NEW YORK (MainStreet) -- There's a new maxim among financial professionals on U.S. adults and family inheritances that goes something like this: "If you get rich suddenly - don't get poor gradually."
Yes, receiving an inheritance is one of several ways to get rich suddenly - but the experience can also be a great way to squander your money and end up poor, financial experts say.
"Almost anyone who gets a large windfall can fall prey to 'sudden wealth syndrome,'" says Shomari Hearn, certified financial planner and vice president of Palisades Hudson Financial Group, in Fort Lauderdale, Fla. "The recipient can fall into the trap of believing their newfound wealth will never run out and they can buy everything and do anything."
There is no shortage of Americans who do exactly that. According to a 2012 study from Ohio State University, adults who receive an inheritance save only about half of what they receive, while spending, donating or losing the rest.
Financial experts say that, despite their aggressive tone on preserving inheritance assets, recipients go off and spend the money, anyway.
"I've never been lucky enough to get an inheritance, but I have suggested this to folks who have received one, and have trouble dealing with the windfall," says Holly Wolf, chief marketing officer at Conestoga Bank in Chester Springs, Pa. Recently, a relative of Wolf's received got a large inheritance - $750,000.
To make the money last, Wolf recommended the family member buy certificates of deposit that are 'staggered.' That includes a one-year, 18-month, two-year, three-year, four-year, five-year and ten-year CD. "I advised putting $75,000 in each CD and to keep renewing them," she says. "Instead, they took a good portion of the inheritance and spent it on home improvements and cars, but investing in CDs would keep the money away from them."
"Sure they aren't earning a huge interest rate, but they are earning something and more importantly they won't spend it," Wolf adds.
Unfortunately, less than two years later, the husband in that couple passed away and the new car was repossessed and the wife had to sell the home. "There was no money - they burned through the inheritance," she says. "Had they done what I had advised, she would have had $525,000 remaining to live on for the rest of her life."
To avoid making a big mistake with an inheritance, Hearn advises getting some professional help before anyone cuts you an inheritance check, no matter how you feel about spending versus saving. "Have a plan and a budget so you'll know what you can and can't afford," Hearn says. "And hire qualified advisors to help implement it. Plan before you make large purchases, not after."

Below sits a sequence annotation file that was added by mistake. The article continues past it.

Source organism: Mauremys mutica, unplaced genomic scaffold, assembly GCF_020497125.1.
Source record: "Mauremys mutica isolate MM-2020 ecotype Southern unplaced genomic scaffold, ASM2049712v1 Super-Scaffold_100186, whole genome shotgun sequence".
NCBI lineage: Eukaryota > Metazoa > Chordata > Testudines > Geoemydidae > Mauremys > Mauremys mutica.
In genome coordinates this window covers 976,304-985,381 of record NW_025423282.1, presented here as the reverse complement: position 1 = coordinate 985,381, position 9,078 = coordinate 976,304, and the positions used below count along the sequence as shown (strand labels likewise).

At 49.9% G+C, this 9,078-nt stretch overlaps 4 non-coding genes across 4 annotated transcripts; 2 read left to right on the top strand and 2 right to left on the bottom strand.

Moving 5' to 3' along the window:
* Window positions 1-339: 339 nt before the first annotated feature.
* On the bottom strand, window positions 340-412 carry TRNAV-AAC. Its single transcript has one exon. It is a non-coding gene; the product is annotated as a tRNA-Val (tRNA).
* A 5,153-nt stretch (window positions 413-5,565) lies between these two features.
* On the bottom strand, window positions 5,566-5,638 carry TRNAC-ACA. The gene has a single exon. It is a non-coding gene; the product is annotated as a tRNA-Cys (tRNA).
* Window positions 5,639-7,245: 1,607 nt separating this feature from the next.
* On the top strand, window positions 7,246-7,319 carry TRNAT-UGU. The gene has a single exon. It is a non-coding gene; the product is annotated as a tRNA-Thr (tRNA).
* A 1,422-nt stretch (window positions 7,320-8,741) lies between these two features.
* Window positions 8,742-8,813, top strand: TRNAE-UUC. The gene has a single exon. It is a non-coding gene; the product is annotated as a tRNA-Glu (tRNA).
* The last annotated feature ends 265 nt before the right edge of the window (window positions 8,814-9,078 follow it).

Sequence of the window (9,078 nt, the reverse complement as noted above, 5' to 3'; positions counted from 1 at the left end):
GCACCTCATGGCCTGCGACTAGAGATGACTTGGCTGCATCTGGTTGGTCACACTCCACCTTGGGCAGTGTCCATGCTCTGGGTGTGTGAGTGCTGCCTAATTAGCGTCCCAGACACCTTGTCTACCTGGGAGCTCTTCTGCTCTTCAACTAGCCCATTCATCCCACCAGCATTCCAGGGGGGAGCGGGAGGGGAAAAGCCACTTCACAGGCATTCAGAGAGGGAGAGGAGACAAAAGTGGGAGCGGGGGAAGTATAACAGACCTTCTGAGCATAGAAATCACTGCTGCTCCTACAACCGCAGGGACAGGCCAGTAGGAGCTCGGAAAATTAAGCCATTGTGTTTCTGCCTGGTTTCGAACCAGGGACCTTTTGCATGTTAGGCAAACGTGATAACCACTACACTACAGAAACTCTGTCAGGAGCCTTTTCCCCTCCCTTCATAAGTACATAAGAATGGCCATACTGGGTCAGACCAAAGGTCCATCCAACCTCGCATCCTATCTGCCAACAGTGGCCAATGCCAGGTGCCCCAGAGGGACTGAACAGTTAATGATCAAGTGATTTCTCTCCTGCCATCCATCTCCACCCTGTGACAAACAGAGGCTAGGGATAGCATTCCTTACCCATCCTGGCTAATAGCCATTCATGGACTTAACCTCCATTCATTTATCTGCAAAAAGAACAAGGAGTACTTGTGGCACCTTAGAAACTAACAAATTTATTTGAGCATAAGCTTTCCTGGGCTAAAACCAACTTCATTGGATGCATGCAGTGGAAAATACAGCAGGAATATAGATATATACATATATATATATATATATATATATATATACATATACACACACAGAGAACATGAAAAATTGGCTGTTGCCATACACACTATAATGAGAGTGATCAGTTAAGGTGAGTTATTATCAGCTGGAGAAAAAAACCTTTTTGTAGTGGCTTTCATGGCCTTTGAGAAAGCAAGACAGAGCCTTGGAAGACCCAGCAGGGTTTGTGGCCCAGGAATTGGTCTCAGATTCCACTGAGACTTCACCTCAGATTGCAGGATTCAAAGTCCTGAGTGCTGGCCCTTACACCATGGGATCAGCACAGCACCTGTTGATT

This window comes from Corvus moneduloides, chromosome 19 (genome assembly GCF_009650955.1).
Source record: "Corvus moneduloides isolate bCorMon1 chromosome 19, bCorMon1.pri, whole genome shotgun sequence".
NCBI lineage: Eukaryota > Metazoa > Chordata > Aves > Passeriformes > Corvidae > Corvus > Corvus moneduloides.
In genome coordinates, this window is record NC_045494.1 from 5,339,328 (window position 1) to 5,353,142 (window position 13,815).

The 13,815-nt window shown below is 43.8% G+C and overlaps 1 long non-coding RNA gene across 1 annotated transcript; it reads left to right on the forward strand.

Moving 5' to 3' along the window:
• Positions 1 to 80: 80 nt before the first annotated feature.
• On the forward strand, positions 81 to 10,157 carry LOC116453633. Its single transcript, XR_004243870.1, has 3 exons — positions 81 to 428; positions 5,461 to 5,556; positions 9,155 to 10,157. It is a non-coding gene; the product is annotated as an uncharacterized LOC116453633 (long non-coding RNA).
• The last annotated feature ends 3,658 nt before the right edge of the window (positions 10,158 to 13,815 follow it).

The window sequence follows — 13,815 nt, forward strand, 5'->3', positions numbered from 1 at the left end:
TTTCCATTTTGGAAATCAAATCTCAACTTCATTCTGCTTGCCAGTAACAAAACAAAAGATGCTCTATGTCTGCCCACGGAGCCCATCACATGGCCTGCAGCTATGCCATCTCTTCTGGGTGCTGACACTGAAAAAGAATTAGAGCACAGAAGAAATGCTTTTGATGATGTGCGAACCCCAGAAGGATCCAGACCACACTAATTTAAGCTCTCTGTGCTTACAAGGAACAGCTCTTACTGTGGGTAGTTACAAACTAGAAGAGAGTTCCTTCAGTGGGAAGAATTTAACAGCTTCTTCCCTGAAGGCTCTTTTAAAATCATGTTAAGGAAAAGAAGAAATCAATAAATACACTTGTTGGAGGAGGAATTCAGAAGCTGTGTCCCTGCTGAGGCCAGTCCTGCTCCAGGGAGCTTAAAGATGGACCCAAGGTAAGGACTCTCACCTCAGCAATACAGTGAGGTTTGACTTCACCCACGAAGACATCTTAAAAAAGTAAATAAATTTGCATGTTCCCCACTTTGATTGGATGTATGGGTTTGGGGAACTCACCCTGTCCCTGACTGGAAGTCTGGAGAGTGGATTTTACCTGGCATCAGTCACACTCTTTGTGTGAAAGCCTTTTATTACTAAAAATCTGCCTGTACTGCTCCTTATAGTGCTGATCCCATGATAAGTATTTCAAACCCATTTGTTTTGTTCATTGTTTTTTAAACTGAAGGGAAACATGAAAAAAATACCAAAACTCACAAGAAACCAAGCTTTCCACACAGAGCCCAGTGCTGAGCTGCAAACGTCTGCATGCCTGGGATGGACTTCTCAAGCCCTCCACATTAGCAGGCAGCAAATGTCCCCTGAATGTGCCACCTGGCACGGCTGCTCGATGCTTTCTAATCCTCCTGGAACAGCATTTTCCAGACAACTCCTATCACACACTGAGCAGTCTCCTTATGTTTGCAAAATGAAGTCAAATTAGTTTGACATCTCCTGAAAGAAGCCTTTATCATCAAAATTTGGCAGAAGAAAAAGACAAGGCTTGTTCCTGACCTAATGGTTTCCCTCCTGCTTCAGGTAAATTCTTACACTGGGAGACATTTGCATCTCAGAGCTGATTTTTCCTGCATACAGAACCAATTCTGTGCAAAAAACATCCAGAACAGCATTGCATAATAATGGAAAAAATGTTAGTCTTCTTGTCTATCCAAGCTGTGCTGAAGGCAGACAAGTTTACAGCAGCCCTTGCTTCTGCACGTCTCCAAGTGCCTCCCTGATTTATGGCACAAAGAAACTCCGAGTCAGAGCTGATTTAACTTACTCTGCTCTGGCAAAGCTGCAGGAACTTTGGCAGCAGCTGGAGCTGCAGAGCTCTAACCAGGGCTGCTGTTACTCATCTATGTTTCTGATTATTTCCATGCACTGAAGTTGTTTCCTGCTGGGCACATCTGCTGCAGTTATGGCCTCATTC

He advises assembling a team of financial professionals including a financial planner, a tax specialist, and a debt expert who can advise you on paying off on any bad debt first (such as credit card debt), using your inheritance cash. Then, reset your household budget to make sure your post-inheritance annual expenses don't exceed income unless you're retired.
"Even if you're retired, you'll still want to avoid invading principal too quickly and running out of money," Hearn adds.
Also, take immediate steps to keep your inheritance assets liquid (i.e., easy-to-access) and safe, says George Guerin, founder and president of Guerin Financial in Denver. "Losing a loved one can be a very emotional time, and the last thing you want to do is to allow your emotions to cloud your investment decisions," Guerin says. "Placing the assets in a money market account temporarily keeps your inheritance liquid and safe while buying you time to evaluate the situation carefully and make better decisions."
Additionally, make sure to match each new investment account to its source. "When you are ready to reinvest, take care to match each new account with its original source," Guerin adds. "For instance, assets coming from an existing IRA or 401(k) should be rolled into a new IRA. Stocks and bonds from a brokerage account should be rolled in to a new brokerage."
That protects against extra fees and charges and also maintains performance stability in each fund.
As Guerin notes, taking some time to exhale and collect your thoughts is a great way to avoid making any expensive, impulsive buying decisions with your windfall. "One of the best things a person can do when they come into a lump sum of money is to put the money in the bank and let it sit for 30 to 60 days," says Ryan Guinea, founder of the personal financial advisory website CashMoneyLife.com. "This gives the emotion of getting all that money in your hands time to settle so you can make a much better decision."
Making better decisions with an inheritance isn't easy, given the temptation to splurge with found money. But be smarter than that, and use the cash to help set up the rest of your life, and help with your kids' financial futures, too.
No new sailboat in the world will beat the satisfaction of doing that.